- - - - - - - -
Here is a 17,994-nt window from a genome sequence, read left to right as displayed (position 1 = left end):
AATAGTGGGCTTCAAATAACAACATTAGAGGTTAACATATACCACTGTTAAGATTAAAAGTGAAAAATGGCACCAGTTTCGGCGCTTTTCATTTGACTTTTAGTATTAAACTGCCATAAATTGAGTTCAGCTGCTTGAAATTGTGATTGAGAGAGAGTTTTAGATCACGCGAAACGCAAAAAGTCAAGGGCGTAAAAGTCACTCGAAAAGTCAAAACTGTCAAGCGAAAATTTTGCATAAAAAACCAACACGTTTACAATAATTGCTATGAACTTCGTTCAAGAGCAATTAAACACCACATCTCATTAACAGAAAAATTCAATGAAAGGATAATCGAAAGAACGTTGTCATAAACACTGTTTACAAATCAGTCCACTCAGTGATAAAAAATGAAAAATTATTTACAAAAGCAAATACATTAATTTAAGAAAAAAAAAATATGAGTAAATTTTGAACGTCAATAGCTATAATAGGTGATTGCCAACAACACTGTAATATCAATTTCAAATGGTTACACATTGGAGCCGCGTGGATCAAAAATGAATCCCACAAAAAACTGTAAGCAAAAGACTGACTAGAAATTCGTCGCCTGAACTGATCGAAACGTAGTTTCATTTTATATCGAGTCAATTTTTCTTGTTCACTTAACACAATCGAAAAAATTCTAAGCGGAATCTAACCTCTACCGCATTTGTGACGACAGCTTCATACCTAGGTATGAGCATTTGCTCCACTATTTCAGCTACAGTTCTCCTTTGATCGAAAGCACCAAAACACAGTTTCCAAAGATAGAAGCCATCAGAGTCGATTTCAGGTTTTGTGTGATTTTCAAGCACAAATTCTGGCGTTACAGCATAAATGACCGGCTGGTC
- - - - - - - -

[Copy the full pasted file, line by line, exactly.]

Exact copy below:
Here is a 17,994-nt window from a genome sequence, read left to right as displayed (position 1 = left end):
AATAGTGGGCTTCAAATAACAACATTAGAGGTTAACATATACCACTGTTAAGATTAAAAGTGAAAAATGGCACCAGTTTCGGCGCTTTTCATTTGACTTTTAGTATTAAACTGCCATAAATTGAGTTCAGCTGCTTGAAATTGTGATTGAGAGAGAGTTTTAGATCACGCGAAACGCAAAAAGTCAAGGGCGTAAAAGTCACTCGAAAAGTCAAAACTGTCAAGCGAAAATTTTGCATAAAAAACCAACACGTTTACAATAATTGCTATGAACTTCGTTCAAGAGCAATTAAACACCACATCTCATTAACAGAAAAATTCAATGAAAGGATAATCGAAAGAACGTTGTCATAAACACTGTTTACAAATCAGTCCACTCAGTGATAAAAAATGAAAAATTATTTACAAAAGCAAATACATTAATTTAAGAAAAAAAAAATATGAGTAAATTTTGAACGTCAATAGCTATAATAGGTGATTGCCAACAACACTGTAATATCAATTTCAAATGGTTACACATTGGAGCCGCGTGGATCAAAAATGAATCCCACAAAAAACTGTAAGCAAAAGACTGACTAGAAATTCGTCGCCTGAACTGATCGAAACGTAGTTTCATTTTATATCGAGTCAATTTTTCTTGTTCACTTAACACAATCGAAAAAATTCTAAGCGGAATCTAACCTCTACCGCATTTGTGACGACAGCTTCATACCTAGGTATGAGCATTTGCTCCACTATTTCAGCTACAGTTCTCCTTTGATCGAAAGCACCAAAACACAGTTTCCAAAGATAGAAGCCATCAGAGTCGATTTCAGGTTTTGTGTGATTTTCAAGCACAAATTCTGGCGTTACAGCATAAATGACCGGCTGGTC